Congenital portosystemic shunt (CPSS) in Cats (Felis) | Vetlexicon
felis - Articles

Congenital portosystemic shunt (CPSS)

ISSN 2398-2950

Contributor(s) :


Introduction

  • Cause: congenital vascular anomaly connecting the portal blood system to the systemic circulation. This allows blood from the gastrointestinal tract to bypass the liver. 
  • Primarily young cats.
  • Signs:
    • Variable and non-specific, can be intermittent.
    • Central nervous system - depression/hyperactivity, head pressing, pacing/circling, stupor, ataxia, blindess, seizures, coma, ptyalism.
    • Gastrointestinal - vomiting, diarrhea, anorexia.
    • Other - small or stunted, poor body condition score,  polyuria/polydipsia, intolerance to sedatives and anesthetic drugs, urolithiasis.
  • Diagnosis: history, age, clinical signs, pre and postprandial bile acids, ultrasonography, intra-operative mesenteric portovenography, CT angiography, MRI angiography.
  • Treatment: surgical attenutation of shunt (ligation, ameroid constrictor placement, cellophane banding). Medical management prior to surgery or, in long-term cases where surgery impossible/failed/declined by owners.
  • Prognosis: good if surgery successful.
    Print off the owner factsheet on Congential portosystemic shunt  Congenital portosystemic shunt  to give to your client.

Presenting signs

  • Often vague and non-specific.
  • Ptyalism Ptyalism in a kitten with a portosystemic shunt .
  • Central nervous system - signs of hepatic encephalopath  Hepatic encephalopathy:
    • Seizure  Seizures.
    • Ataxia.
    • Depression.
    • Blindness.
    • Behavioral changes.
    • Head pressing, circling, lethargy.
    • Signs may be worse after high protein meal.
    • Vomiting and diarrhea.
    • Inappetence and weight loss.
    • Polydipsia/polyuria - uncommon compared to dog.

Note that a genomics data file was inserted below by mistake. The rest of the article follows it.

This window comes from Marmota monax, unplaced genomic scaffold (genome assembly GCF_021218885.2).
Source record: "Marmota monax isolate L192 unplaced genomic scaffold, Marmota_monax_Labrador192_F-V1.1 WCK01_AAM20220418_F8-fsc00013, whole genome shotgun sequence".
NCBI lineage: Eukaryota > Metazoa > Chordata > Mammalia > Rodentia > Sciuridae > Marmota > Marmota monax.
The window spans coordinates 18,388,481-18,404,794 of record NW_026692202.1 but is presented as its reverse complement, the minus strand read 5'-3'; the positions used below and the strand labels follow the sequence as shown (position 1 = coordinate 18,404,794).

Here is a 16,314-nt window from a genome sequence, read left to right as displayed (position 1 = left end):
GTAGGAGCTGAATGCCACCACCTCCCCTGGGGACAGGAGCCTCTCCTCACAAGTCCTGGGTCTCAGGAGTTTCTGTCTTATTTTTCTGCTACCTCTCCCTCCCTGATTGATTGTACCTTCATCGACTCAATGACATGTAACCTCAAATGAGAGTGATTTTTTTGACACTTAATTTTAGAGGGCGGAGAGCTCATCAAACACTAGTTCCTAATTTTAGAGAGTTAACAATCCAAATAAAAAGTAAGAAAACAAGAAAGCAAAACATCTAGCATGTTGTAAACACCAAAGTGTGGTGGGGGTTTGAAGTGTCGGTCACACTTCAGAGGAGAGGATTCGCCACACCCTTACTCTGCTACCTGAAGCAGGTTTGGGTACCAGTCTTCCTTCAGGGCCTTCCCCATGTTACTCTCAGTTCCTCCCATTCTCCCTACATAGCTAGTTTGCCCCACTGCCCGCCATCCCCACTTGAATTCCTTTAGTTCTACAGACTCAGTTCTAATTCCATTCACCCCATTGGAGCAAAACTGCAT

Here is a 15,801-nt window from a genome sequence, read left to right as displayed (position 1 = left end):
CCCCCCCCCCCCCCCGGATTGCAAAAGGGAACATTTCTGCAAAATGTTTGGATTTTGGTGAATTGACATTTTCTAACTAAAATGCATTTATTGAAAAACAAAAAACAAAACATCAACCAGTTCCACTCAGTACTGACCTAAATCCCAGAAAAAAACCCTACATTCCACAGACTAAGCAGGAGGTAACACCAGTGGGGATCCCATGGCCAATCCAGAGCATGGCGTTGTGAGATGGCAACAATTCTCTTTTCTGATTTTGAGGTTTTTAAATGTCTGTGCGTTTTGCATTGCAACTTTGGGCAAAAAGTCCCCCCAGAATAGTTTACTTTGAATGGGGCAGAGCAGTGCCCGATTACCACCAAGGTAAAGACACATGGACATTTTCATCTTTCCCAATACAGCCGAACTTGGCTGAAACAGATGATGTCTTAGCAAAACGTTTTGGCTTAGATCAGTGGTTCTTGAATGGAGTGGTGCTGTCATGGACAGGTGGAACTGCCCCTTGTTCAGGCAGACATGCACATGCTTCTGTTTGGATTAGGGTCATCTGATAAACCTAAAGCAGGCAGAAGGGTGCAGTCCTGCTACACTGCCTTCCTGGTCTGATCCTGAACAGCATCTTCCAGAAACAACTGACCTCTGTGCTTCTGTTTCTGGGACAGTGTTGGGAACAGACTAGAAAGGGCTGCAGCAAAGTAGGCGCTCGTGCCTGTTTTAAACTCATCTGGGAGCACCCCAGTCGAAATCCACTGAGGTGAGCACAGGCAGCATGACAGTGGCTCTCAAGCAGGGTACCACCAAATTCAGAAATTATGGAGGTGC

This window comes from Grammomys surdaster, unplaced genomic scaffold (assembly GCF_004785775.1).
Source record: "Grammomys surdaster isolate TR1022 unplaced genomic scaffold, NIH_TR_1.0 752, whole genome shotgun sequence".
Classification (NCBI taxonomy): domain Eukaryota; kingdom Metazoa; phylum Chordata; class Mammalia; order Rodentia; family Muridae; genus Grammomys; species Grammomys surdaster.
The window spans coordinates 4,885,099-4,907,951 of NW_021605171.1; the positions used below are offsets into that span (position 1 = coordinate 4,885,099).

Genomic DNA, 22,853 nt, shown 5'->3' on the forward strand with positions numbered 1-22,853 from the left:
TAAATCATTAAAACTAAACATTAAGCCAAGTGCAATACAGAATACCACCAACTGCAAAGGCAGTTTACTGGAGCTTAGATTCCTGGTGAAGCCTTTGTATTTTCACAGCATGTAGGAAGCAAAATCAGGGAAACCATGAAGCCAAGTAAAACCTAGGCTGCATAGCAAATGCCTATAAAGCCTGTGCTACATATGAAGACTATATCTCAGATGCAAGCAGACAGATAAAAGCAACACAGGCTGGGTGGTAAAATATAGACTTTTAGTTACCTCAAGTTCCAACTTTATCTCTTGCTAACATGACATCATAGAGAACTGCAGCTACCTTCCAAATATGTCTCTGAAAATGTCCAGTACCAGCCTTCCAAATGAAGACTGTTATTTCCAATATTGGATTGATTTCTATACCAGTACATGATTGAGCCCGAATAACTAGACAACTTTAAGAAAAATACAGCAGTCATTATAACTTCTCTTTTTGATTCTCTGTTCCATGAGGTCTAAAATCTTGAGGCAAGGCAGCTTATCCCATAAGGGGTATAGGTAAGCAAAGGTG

• Copper colored irises Eye: copper-colored irises .

Acute presentation

  • Seizures/coma.
  • Urethral obstruction secondary to urate urolithiasis Urolithiasis.

Age predisposition

  • <6 months.
  • Can still be seen in adult cats.

Breed/Species predisposition

Cost considerations

  • Expensive.

Special risks

  • Increased susceptibility to sedatives (particularly oral) and anesthetic agents Anesthesia: in liver insufficiency due to failure of blood to pass through liver and thus failure to metabolize drugs. Administration of such drugs can trigger an episode of hepatic encephalopathy.

Pathogenesis

Etiology

  • Congenital anomalies that can take two forms:
    • Extrahepatic:
      • More common.
      • Abnormal vessel branches from portal vein or tributary before it enters the liver.
      • Left gastric vein to vena cava most common in cats. Other forms include portocaval and porto-azygous.
      • Represents an abnormal functional communication between the vitelline and cardinal venous systems.
    • Intrahepatic:
      • Arises from an intrahepatic portal vein branch and thus lies wholly or partly within the liver parenchyma.
      • Classified according to division of the liver that is affected - left, right or central.
      • Left is most common and takes the form of a patent ductus venous (PDV) which results from failure of the ductus venosus to close following birth.
      • The origin of other forms of intrahepatic shunts is unclear.

Pathophysiology

  • Abnormal communication between portal and systemic blood systems allows blood containing toxic or harmful substances to bypass liver where they would normally be metabolized. This results in increased levels of toxins in the systemic circulation leading to hepatic encephalopathy:
    • Clinical signs relating to central nervous system.
    • Multifactorial - factors act synergistically.